Venezuela was the first Latin American country to formally break away from Spain. This revolution was inspired by French rule in Spain which was established by Napoleon who put his brother Joseph Bonaparte in power there. The revolutionary feeling was further spurred by unpopular taxes. On April 19, 1810, Creole patriots overthrew Captain-General Vicente Emparan in Caracas (the capital of Venezuela) and demanded self-rule until Ferdinand VII and the Spanish Crown would be restored.
  • The May Revolution (Argentina Independence)

    The May Revolution (Argentina Independence)
    This break for independence was one of the many spurred by the French conquering Spain. An original ruling junta was point place in Buenos Aires after discussion from May 22-24. However, it contained the old Spanish viceroy and was replaced by another on May 25 in order to please the masses.
    This junta claimed it would only rule until Ferdinand VII regained the Spanish throne, however, by that time, Argentina was not not going to give up its independence.
  • Colombian Independence

    Colombian Independence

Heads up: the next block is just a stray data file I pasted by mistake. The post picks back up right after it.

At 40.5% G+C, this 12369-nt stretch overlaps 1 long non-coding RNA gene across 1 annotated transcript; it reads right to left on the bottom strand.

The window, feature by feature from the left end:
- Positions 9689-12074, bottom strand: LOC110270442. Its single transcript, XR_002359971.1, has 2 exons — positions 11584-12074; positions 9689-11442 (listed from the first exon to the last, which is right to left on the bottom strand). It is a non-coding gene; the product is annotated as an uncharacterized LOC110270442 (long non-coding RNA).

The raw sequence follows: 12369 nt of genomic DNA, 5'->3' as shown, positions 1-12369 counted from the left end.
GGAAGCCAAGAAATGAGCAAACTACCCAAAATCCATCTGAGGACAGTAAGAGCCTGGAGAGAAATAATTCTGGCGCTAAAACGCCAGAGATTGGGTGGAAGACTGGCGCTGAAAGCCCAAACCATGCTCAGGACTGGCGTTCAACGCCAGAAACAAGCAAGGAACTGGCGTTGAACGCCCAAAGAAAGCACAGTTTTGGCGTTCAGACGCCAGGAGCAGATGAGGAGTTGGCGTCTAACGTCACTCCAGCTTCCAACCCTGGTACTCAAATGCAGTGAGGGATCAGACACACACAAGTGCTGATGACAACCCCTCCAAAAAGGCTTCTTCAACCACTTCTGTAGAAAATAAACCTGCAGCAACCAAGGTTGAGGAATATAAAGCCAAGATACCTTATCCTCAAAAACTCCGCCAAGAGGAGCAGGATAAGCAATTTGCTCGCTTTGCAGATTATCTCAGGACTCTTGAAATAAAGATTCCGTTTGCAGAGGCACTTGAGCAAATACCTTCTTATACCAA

In New Granada (now Colombia) the same discontent with Joseph Bonaparte which was seen in Venezuela was also present. Creoles had also experienced discrimination which only added to the tension. On July 20, 1810, Colombian patriots, also feeling pressure from independence movements from the surrounding areas, began street riots in Bogota. This was the home of the viceroy who was left with no choice but to grant limited independence which later became permanent.
  • Grito de Dolores (The Cry of Dolores)

    Grito de Dolores (The Cry of Dolores)
    On the fifteenth of September 1810, word reached Miguel Hidalgo, a key leader in the Mexican Revolution, that the conspiracy for Mexican Independence was discovered.
    Father Miguel Hidalgo was in the city of Dorlores at this time. He rang the church bells on the morning of the sixteenth announcing his plans for revolution and pleading for help from the people. Within in minutes he had an army of 600 men. This was the beginning of the Mexican Revolution.
  • The Siege of Guanajuato

    The Siege of Guanajuato